About Me

Education, the knowledge society, the global market all connected through technology and cross-cultural communication skills are I am all about. I hope through this blog to both guide others and travel myself across disciplines, borders, theories, languages, and cultures in order to create connections to knowledge around the world. I teach at the University level in the areas of Business, Language, Communication, and Technology.

Sunday, June 26, 2011

The end of the school year in New York State

I know that I have a number of readers of this blog from New York state. However, many are from outside of the state and the country. I am always interested in the blogs that I read, about learning what their end of school year is like. So I decided to write a "cultural" piece about how students (at all levels of education) end their school year in our state. Interestingly, it has not changed much since I was a child (in the dark ages of the '70's and my mother assures me it was much the same when she was a kid in the '40's).

Our school year starts late (first week of September, just after labor day or the first Monday of Sept.) and ends late (third week in June). In addition to finals, high school students take the regents exams, which goes back as far as my mother's time. Regents exams are curriculum based topical standardized exams (i.e. algebra, geometry, living environment, foreign language, world history, english, etc...). These exams are given usually the second and third week of June which is why our school year is so long.

At the grade school level, the last week of school usually has a number of half days involved. Students help the teachers pack up the classroom, have some fun activities such as school field day (outdoor activities and games), school picnic, or other community building activities. This is also when the kids get the assignment for the summer (usually summer reading requirements).

At the university level, most schools end in Mid-May. There is usually the end of classes the first week of May, followed by a "reading day" in which students can study for exams. Exams may be anywhere from 4-10 days depending on the university. The weeks leading up to the end of the semester, students start looking for summer or permanent jobs. Even during finals week, many students go home, returning their possessions they use during the year to their homes or moving into off-campus housing (for the following year) and/or looking for summer jobs. This year was especially hard for our region to find summer jobs as many of the chronically unemployed and senior citizens now work the traditional summer jobs year round so temporary part-time employment is not available. As a result, many college students are working retail and camp jobs, often the jobs taken by high school students.

After finals week, there is usually a week of activities for graduating students culminating in the graduation ceremonies.

High school students don't graduate (for the most part) until the third week of June. Often, high school seniors are done with their regents exams so most seniors are finished with school by the first week of June. Between exams and graduation, seniors take their class trip, attend their senior prom (formal dance for those outside of the US), participate in College orientations/registration (although this may happen throughout the summer) if they are attending college or begin job training (for those going to work right out of high school). For those with jobs (which I mentioned is low this year) they begin to work a full-time shift.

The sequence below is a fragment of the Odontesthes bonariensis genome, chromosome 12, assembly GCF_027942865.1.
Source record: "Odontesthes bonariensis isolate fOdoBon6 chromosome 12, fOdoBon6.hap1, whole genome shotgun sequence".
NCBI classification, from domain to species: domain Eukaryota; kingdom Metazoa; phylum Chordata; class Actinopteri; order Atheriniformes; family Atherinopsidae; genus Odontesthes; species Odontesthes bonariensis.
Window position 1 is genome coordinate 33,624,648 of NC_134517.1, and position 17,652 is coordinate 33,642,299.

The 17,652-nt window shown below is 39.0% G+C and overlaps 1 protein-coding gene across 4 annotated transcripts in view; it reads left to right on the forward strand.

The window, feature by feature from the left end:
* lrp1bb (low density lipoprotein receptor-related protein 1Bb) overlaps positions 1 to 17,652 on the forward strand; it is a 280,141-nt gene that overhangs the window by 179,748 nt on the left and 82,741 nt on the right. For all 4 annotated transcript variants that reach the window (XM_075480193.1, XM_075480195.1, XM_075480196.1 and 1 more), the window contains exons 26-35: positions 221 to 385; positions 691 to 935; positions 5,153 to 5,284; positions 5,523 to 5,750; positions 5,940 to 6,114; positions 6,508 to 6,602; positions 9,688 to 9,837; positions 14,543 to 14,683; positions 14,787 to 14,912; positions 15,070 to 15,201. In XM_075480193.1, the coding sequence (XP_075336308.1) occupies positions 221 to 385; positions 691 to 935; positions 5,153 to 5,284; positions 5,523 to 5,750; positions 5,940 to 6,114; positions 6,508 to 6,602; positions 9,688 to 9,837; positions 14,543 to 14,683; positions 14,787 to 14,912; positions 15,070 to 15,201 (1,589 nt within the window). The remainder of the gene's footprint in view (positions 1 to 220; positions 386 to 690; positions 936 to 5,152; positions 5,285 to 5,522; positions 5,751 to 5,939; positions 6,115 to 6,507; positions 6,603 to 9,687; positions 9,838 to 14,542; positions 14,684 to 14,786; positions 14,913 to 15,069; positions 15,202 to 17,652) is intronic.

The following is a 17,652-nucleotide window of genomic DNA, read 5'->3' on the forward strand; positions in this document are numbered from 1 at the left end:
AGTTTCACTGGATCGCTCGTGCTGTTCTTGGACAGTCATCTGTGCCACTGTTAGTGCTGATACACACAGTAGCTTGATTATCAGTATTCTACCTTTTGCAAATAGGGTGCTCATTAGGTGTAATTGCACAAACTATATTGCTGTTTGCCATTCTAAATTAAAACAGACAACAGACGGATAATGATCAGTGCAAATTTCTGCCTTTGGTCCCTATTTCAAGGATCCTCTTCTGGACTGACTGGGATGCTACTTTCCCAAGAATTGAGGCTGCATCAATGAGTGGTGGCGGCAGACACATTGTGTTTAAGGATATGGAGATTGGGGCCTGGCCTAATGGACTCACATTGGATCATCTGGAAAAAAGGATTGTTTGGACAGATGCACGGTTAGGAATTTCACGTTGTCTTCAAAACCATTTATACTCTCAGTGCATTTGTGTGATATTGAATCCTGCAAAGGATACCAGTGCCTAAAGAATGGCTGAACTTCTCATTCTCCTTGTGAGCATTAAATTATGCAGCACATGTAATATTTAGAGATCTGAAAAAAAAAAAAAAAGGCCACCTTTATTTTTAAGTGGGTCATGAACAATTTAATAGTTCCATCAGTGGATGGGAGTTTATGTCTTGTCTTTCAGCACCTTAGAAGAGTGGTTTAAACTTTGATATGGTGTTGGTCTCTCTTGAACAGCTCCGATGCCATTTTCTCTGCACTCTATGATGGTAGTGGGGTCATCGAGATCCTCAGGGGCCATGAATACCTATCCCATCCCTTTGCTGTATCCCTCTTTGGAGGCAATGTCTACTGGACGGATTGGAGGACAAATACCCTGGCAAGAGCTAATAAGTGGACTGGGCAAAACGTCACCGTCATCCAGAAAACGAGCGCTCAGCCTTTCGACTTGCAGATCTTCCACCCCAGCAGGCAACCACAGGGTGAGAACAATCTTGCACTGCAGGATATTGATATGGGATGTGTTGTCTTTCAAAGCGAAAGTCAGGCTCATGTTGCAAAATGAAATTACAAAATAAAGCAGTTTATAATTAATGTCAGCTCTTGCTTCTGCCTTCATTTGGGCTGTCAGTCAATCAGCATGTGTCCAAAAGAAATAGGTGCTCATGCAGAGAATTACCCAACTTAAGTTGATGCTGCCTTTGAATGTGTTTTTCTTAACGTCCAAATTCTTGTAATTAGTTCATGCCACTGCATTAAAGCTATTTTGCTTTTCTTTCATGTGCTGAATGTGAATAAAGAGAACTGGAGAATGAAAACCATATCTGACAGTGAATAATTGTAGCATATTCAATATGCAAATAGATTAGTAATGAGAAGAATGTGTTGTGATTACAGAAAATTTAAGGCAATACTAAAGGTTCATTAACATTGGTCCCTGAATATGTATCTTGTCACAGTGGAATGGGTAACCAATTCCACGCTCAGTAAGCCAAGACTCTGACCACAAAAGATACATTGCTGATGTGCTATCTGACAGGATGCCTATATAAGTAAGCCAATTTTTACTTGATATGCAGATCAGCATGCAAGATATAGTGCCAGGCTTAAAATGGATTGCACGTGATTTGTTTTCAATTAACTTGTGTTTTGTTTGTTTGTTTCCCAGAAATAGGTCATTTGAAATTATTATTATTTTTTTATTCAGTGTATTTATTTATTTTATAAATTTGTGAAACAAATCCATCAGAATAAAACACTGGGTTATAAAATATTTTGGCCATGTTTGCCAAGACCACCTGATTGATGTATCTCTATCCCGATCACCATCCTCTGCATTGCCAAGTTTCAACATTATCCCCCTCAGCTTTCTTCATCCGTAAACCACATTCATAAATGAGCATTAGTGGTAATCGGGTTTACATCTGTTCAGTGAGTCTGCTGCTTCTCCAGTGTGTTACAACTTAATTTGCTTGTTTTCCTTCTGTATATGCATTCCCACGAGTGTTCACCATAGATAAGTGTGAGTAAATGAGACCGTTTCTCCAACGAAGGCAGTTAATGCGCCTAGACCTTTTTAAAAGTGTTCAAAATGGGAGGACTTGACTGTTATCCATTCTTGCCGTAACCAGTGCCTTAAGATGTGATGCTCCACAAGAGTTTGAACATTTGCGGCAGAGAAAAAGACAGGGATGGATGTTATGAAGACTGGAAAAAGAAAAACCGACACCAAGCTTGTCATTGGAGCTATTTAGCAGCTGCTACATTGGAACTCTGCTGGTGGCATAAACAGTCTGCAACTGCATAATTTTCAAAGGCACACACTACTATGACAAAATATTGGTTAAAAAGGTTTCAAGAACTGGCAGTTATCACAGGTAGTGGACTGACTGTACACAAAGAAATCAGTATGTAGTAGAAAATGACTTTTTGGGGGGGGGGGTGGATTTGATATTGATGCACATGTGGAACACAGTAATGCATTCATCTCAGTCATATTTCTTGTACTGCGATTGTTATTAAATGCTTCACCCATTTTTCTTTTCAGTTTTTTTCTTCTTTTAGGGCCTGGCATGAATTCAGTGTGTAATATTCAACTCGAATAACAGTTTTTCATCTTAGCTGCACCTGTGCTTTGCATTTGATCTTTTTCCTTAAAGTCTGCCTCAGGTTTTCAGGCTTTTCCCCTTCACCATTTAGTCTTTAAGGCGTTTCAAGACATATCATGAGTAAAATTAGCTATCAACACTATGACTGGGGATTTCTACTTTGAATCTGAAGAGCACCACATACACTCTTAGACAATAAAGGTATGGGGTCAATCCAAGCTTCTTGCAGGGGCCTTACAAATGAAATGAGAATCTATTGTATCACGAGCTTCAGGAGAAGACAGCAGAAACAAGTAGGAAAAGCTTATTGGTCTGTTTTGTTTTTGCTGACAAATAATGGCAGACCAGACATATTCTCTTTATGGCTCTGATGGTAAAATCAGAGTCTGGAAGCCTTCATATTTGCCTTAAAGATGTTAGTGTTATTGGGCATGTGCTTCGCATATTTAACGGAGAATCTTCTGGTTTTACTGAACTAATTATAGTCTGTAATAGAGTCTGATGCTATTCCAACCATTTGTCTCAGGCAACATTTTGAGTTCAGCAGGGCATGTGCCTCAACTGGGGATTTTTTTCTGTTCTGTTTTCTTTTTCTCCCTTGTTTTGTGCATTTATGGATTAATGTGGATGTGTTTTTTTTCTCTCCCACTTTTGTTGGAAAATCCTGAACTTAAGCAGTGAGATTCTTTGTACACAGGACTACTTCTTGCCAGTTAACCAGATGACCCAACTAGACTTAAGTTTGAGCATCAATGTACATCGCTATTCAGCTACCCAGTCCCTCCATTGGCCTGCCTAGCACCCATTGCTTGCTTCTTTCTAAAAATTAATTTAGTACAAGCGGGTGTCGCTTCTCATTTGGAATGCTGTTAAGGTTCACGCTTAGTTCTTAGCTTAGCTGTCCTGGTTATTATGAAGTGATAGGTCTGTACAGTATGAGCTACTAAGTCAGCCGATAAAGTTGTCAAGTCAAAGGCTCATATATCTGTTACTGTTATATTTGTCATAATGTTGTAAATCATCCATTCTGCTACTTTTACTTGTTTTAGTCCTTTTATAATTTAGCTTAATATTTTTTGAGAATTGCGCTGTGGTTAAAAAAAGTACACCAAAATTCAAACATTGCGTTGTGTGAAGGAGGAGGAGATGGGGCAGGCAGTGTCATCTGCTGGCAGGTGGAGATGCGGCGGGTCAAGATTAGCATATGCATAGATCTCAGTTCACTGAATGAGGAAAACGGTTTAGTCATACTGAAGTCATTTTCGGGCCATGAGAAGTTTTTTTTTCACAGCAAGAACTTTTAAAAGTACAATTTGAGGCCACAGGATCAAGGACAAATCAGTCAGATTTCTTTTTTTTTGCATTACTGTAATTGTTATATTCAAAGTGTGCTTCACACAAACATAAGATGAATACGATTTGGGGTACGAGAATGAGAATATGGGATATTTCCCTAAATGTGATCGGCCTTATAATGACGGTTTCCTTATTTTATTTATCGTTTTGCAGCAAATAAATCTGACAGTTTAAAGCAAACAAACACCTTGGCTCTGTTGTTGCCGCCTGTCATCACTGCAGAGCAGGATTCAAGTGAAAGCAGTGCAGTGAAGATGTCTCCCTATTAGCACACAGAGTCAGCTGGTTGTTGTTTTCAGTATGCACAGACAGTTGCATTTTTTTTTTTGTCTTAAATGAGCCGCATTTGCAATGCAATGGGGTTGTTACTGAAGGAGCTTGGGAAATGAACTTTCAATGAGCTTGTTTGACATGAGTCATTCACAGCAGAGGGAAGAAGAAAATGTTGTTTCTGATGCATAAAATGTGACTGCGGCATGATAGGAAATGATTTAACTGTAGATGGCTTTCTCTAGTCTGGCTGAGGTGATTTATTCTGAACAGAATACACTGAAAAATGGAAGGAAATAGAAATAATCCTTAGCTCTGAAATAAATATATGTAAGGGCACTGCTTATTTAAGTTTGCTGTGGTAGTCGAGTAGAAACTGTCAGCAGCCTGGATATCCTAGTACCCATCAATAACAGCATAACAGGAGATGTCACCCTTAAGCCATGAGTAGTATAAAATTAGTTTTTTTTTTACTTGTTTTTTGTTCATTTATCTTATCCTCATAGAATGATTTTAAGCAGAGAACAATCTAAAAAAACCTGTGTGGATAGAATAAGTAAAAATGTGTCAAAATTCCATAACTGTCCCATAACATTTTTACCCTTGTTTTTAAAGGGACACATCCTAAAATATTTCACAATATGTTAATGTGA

After the graduation ceremonies, either the day or weekend of, or during the summer, most students have graduation parties. These parties can either be elaborate (rented hall) to simple (family in the backyard) or anywhere in between (combined with others, at a park, etc...). Usually, the students receives cash to use in college or to establish themselves (i.e. deposit on an apartment) if they are going to be working full-time. Throughout the summer, graduates will attend parties for their friends. My son has 2-4 parties a weekend, every weekend until he leaves for college in August.

Interestingly enough, college graduation usually does not result in a big party. It is high school graduation which is considered the important milestone. The other important milestone (though not as much as high school graduation) is the transition from Middle School to High School. Often there is a middle school graduation, at the end of the school year. Most people I know have a small family party to mark the middle school graduation, but more often than not, this is celebrated by going out to dinner. Some schools also have a formal dance, but often that is the private schools rather than public schools.

Once the school year is over, many families take a vacation. Depending on the year, the end of the school year might fall close to the end of June which allows for an extended vacation over the 4th of July holiday. At any rate, most people in New York take their vacations the end of June, or first week of July or during the week before Labor Day (the end of August). Most camps start right after July 4 and do until the first or second week of August.

So how does this compare to the end of the year for where you are? I'd be interested in knowing what some of the rituals are for others outside of NY state.

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